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Estimating the intergenerational persistence of lifetime earnings with life course matching: Evidence from the PSID

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  • Gouskova, Elena
  • Chiteji, Ngina
  • Stafford, Frank

Abstract

Why do estimates of the intergenerational persistence in earnings vary so much for the United States? Recent research suggests that lifecycle bias may be a major factor [Grawe, N., Lifecycle bias in estimates of intergenerational earnings persistence. Labour Economics 2006, 13:551-570; Haider, S., and Solon, G., Life-cycle variation in the association between current and lifetime earnings. American Economic Review 2006, 96(4):1308-1320.]. In this paper we estimate the intergenerational correlation in lifetime earnings by using sons' and fathers' earnings at similar ages in order to account for lifecycle bias. Our estimate based on earnings measured at 35-44 for both fathers and sons is similar to that for the age range 45-54.

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Bibliographic Info

Article provided by Elsevier in its journal Labour Economics.

Volume (Year): 17 (2010)
Issue (Month): 3 (June)
Pages: 592-597

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Handle: RePEc:eee:labeco:v:17:y:2010:i:3:p:592-597

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Web page: http://www.elsevier.com/locate/labeco

Related research

Keywords: Intergenerational earnings mobility Income mobility Lifecycle bias;

References

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  1. Bhashkar Mazumder, 2005. "Fortunate Sons: New Estimates of Intergenerational Mobility in the United States Using Social Security Earnings Data," The Review of Economics and Statistics, MIT Press, vol. 87(2), pages 235-255, May.
  2. Ermisch, John & Francesconi, Marco & Siedler, Thomas, 2005. "Intergenerational Economic Mobility and Assortative Mating," IZA Discussion Papers 1847, Institute for the Study of Labor (IZA).
  3. Yoram Ben-Porath, 1967. "The Production of Human Capital and the Life Cycle of Earnings," Journal of Political Economy, University of Chicago Press, vol. 75, pages 352.
  4. Solon, Gary, 1992. "Intergenerational Income Mobility in the United States," American Economic Review, American Economic Association, vol. 82(3), pages 393-408, June.
  5. Steven Haider & Gary Solon, 2006. "Life-Cycle Variation in the Association between Current and Lifetime Earnings," American Economic Review, American Economic Association, vol. 96(4), pages 1308-1320, September.
  6. Chul-In Lee & Gary Solon, 2006. "Trends in Intergenerational Income Mobility," NBER Working Papers 12007, National Bureau of Economic Research, Inc.
  7. Ryder, Harl E & Stafford, Frank P & Stephan, Paula E, 1976. "Labor, Leisure and Training over the Life Cycle," International Economic Review, Department of Economics, University of Pennsylvania and Osaka University Institute of Social and Economic Research Association, vol. 17(3), pages 651-74, October.
  8. Daniel Aaronson & Bhashkar Mazumder, 2008. "Intergenerational Economic Mobility in the United States, 1940 to 2000," Journal of Human Resources, University of Wisconsin Press, vol. 43(1).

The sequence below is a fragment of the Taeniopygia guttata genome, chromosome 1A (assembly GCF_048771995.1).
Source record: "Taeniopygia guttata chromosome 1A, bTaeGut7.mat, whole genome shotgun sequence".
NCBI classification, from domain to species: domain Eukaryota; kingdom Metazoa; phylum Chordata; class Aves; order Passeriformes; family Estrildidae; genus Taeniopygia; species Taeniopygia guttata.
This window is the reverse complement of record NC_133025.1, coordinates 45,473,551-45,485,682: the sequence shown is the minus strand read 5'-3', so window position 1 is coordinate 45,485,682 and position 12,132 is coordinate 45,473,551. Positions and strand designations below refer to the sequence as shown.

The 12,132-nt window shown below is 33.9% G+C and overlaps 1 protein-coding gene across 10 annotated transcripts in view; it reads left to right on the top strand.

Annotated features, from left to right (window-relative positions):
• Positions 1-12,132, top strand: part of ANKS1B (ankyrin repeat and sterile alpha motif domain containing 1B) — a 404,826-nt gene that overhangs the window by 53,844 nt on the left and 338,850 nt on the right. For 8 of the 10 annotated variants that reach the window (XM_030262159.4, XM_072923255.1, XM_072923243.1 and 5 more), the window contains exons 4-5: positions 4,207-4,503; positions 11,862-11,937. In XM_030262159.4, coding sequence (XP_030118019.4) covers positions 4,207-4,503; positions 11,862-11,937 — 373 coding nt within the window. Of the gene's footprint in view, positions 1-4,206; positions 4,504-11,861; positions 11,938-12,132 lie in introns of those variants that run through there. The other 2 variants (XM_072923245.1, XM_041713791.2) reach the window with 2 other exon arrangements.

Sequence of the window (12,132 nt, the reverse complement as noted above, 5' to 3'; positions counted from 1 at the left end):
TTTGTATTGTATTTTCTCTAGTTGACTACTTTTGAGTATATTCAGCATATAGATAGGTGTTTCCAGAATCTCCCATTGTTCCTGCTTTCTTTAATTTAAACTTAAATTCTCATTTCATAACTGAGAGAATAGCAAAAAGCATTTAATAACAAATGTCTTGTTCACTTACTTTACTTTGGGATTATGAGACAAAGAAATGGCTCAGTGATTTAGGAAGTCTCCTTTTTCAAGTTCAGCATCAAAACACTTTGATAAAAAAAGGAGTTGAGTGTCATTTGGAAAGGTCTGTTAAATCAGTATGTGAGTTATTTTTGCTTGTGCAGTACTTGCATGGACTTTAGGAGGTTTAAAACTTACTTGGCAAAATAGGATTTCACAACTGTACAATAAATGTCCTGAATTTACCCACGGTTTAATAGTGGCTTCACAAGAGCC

9. Corak,Miles (ed.), 2004. "Generational Income Mobility in North America and Europe," Cambridge Books, Cambridge University Press, number 9780521827607, October.
  10. Grawe, Nathan D., 2006. "Lifecycle bias in estimates of intergenerational earnings persistence," Labour Economics, Elsevier, vol. 13(5), pages 551-570, October.
  11. Jacob A. Mincer, 1974. "Schooling, Experience, and Earnings," NBER Books, National Bureau of Economic Research, Inc, number minc74-1, May.
  12. Jacob A. Mincer, 1974. "Introduction to "Schooling, Experience, and Earnings"," NBER Chapters, in: Schooling, Experience, and Earnings, pages 1-4 National Bureau of Economic Research, Inc.
  13. Anders Bohlmark & Matthew J. Lindquist, 2006. "Life-Cycle Variations in the Association between Current and Lifetime Income: Replication and Extension for Sweden," Journal of Labor Economics, University of Chicago Press, vol. 24(4), pages 879-900, October.
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Citations

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Cited by:
  1. Nybom, Martin & Stuhler, Jan, 2011. "Heterogeneous Income Profiles and Life-Cycle Bias in Intergenerational Mobility Estimation," IZA Discussion Papers 5697, Institute for the Study of Labor (IZA).
  2. Markus Jantti & Stephen P. Jenkins, 2014. "Income Mobility," Working Papers 319, ECINEQ, Society for the Study of Economic Inequality.
  3. Alisdair McKay, 2013. "Search for Financial Returns and Social Security Privatization," Review of Economic Dynamics, Elsevier for the Society for Economic Dynamics, vol. 16(2), pages 253-270, April.
  4. Alisdair McKay, 2011. "Household Saving Behavior and Social Security Privatization," Boston University - Department of Economics - Working Papers Series WP2011-027, Boston University - Department of Economics.
  5. William Nilsson, 2013. "Estimating Nonlinear Intergenerational Income Mobility with Correlation Curves," DEA Working Papers 57, Universitat de les Illes Balears, Departament d'Economía Aplicada.
  6. Necker, Sarah & Voskort, Andrea, 2014. "Intergenerational transmission of risk attitudes – A revealed preference approach," European Economic Review, Elsevier, vol. 65(C), pages 66-89.

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